Jimmy Garoppolo channels Bob Griese, throws just 8 pass attempts in historic NFC championship performance

This is not what championship football is supposed to look like in 2020.

But if it ain’t broke, don’t fix it. And the San Francisco 49ers didn’t need to fix a thing in a 37-20 rout of the Green Bay Packers in Sunday’s NFC championship.

They did it with a total of eight pass attempts from quarterback Jimmy Garoppolo in a throwback performance like the NFL hasn’t seen since the 1970s. And even then, it was old-school football.

Garoppolo’s day in historic context

According to Pro Football Reference, the last time a team won a conference championship game when throwing 10 or fewer passes was the 1973 AFC championship game when the Miami Dolphins beat the Oakland Raiders on a 3-of-6, 34-yard effort from Bob Griese, the fewest pass attempts ever by a conference champion quarterback.

There was a lot of this in Sunday's NFC championship game. (Kyle Terada/Reuters)

Just like Bob Griese

Garoppolo’s performance ties Griese for the second-fewest championship-game pass attempts in Miami’s defeat of the Baltimore Colts in the 1971 AFC championship where he completed 4-of-8 attempts. Griese was efficient that day, throwing for 158 yards with a touchdown and an interception.

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Prior to 1971? The last and only other time a championship team threw fewer than 10 attempts was in 1949 when the Philadelphia Eagles beat the Los Angeles Rams in the NFL championship. Tommy Thompson completed 5-of-9 pass attempts for 68 yards, a touchdown and two interceptions that day.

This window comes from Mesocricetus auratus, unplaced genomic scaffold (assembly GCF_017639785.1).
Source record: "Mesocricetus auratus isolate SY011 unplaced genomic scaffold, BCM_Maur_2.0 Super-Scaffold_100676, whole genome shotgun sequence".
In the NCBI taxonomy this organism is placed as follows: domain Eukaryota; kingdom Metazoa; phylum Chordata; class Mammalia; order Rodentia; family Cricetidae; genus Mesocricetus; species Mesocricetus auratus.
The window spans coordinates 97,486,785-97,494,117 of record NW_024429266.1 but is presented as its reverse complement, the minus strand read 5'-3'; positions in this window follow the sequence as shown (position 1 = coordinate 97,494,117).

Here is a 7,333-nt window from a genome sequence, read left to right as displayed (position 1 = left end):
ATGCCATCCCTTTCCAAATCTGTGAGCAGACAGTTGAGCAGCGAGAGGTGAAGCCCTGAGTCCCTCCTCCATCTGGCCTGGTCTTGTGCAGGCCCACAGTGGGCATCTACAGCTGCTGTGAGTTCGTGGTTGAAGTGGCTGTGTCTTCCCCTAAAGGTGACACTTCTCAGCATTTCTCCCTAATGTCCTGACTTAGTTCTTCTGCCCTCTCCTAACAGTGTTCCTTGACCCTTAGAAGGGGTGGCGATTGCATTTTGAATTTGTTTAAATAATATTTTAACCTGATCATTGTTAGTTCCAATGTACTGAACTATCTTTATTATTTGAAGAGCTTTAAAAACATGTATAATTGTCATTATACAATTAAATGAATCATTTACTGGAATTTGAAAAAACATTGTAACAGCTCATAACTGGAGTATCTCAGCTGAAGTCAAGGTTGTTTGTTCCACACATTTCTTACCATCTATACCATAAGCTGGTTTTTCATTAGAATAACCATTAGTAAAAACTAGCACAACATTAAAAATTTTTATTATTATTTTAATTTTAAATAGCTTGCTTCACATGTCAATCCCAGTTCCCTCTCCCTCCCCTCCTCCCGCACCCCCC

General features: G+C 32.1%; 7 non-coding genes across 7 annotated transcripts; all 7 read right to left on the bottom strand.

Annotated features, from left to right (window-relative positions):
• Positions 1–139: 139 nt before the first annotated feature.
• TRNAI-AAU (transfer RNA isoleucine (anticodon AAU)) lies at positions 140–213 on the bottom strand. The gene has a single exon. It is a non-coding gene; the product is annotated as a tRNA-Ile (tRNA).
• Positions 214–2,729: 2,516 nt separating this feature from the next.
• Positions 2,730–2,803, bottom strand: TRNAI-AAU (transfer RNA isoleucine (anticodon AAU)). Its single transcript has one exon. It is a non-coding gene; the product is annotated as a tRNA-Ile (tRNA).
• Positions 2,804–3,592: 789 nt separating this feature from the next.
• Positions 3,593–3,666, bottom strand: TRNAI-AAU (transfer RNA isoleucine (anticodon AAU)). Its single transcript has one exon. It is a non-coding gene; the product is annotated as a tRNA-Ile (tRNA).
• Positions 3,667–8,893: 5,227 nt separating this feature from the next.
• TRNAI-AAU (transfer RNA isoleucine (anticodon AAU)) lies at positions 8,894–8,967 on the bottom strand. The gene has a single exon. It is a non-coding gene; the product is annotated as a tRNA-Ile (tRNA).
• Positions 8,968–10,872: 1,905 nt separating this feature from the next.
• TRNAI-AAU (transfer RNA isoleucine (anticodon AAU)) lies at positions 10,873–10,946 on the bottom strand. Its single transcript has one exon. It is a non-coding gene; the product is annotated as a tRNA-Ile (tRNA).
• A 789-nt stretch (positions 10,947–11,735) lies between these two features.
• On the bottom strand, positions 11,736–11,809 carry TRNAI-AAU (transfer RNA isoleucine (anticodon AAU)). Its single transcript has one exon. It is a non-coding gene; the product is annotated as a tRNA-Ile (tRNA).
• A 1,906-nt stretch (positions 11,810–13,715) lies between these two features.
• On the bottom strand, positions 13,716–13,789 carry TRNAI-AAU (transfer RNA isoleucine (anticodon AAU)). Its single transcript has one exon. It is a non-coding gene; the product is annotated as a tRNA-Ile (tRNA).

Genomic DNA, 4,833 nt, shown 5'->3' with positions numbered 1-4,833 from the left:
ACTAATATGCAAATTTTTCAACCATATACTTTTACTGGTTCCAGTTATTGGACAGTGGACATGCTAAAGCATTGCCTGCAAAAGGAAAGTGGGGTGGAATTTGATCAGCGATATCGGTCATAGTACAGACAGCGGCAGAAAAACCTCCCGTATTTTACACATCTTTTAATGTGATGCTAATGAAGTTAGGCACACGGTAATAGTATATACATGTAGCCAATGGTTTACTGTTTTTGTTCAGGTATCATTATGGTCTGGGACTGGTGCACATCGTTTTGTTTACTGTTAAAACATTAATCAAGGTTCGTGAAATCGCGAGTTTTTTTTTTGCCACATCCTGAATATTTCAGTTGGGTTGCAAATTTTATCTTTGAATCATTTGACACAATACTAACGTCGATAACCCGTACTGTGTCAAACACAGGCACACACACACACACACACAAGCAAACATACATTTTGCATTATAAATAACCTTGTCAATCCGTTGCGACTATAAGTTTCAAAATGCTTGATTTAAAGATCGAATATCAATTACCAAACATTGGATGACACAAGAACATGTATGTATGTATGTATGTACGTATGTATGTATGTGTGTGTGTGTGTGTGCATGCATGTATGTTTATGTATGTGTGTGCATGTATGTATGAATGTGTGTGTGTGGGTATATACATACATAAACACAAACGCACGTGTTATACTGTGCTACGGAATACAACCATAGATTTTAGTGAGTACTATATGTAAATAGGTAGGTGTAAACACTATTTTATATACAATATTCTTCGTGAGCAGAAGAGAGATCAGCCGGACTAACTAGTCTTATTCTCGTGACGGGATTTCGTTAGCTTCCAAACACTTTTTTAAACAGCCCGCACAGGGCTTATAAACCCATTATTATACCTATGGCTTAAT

Pro Football Reference

49ers got it done on the ground

The 49ers didn’t avoid passing because Garoppolo was bad. He was effective when he threw, completing 6-of-8 attempts for 77 yards.

But like the Dolphins of the 70s leaned on Larry Csonka and Mercury Morris, the 49ers pounded the ground game in a 285-yard rushing effort against a helpless Packers defense. Raheem Mostert was the star of the show, tallying 220 yards and four touchdowns in a breakout performance.

The 49ers ran the ball on 42 of 50 offensive snaps.

“If it's working you stay with it,” head coach Kyle Shanahan said after the game. “Our guys were running so hard. Our line coming out the ball, our backs. All eleven of our guys how they've been all year.”

Don’t look for a repeat vs. Chiefs

Will this strategy work in a Super Bowl matchup against the high-octane offense of the Kansas City Chiefs? Probably not.

San Francisco will likely need some big plays from tight end George Kittle and wide receiver Deebo Samuel to compete with Patrick Mahomes and Co. Whether a well-rested Garoppolo is up for the challenge could be the difference in the game.

But it worked for Shanahan’s 49ers on Sunday. And it earned them a trip to the Super Bowl.

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